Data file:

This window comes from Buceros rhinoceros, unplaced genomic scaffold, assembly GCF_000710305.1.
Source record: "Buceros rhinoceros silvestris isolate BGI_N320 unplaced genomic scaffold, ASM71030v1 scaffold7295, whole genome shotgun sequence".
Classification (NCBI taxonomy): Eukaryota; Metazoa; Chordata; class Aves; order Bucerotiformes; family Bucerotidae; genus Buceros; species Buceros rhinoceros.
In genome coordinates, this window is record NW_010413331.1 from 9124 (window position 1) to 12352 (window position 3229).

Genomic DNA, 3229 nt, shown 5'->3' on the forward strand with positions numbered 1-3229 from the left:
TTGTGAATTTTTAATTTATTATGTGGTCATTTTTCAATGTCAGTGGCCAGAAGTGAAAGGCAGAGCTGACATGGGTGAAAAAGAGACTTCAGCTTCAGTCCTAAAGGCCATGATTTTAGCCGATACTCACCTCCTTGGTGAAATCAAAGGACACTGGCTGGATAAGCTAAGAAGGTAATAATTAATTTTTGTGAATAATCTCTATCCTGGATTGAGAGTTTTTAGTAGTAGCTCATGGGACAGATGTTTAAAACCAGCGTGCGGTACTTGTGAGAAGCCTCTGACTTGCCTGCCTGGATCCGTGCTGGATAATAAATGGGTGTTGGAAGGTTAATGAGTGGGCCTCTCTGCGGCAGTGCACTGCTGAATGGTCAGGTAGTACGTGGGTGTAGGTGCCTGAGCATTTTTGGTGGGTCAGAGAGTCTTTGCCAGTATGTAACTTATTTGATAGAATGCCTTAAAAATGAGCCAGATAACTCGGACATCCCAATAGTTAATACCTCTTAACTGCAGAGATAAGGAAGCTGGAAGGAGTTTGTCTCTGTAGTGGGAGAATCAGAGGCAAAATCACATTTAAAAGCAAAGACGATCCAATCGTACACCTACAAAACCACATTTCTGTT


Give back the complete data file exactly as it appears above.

This window comes from Buceros rhinoceros, unplaced genomic scaffold, assembly GCF_000710305.1.
Source record: "Buceros rhinoceros silvestris isolate BGI_N320 unplaced genomic scaffold, ASM71030v1 scaffold7295, whole genome shotgun sequence".
Classification (NCBI taxonomy): Eukaryota; Metazoa; Chordata; class Aves; order Bucerotiformes; family Bucerotidae; genus Buceros; species Buceros rhinoceros.
In genome coordinates, this window is record NW_010413331.1 from 9124 (window position 1) to 12352 (window position 3229).

Genomic DNA, 3229 nt, shown 5'->3' on the forward strand with positions numbered 1-3229 from the left:
TTGTGAATTTTTAATTTATTATGTGGTCATTTTTCAATGTCAGTGGCCAGAAGTGAAAGGCAGAGCTGACATGGGTGAAAAAGAGACTTCAGCTTCAGTCCTAAAGGCCATGATTTTAGCCGATACTCACCTCCTTGGTGAAATCAAAGGACACTGGCTGGATAAGCTAAGAAGGTAATAATTAATTTTTGTGAATAATCTCTATCCTGGATTGAGAGTTTTTAGTAGTAGCTCATGGGACAGATGTTTAAAACCAGCGTGCGGTACTTGTGAGAAGCCTCTGACTTGCCTGCCTGGATCCGTGCTGGATAATAAATGGGTGTTGGAAGGTTAATGAGTGGGCCTCTCTGCGGCAGTGCACTGCTGAATGGTCAGGTAGTACGTGGGTGTAGGTGCCTGAGCATTTTTGGTGGGTCAGAGAGTCTTTGCCAGTATGTAACTTATTTGATAGAATGCCTTAAAAATGAGCCAGATAACTCGGACATCCCAATAGTTAATACCTCTTAACTGCAGAGATAAGGAAGCTGGAAGGAGTTTGTCTCTGTAGTGGGAGAATCAGAGGCAAAATCACATTTAAAAGCAAAGACGATCCAATCGTACACCTACAAAACCACATTTCTGTT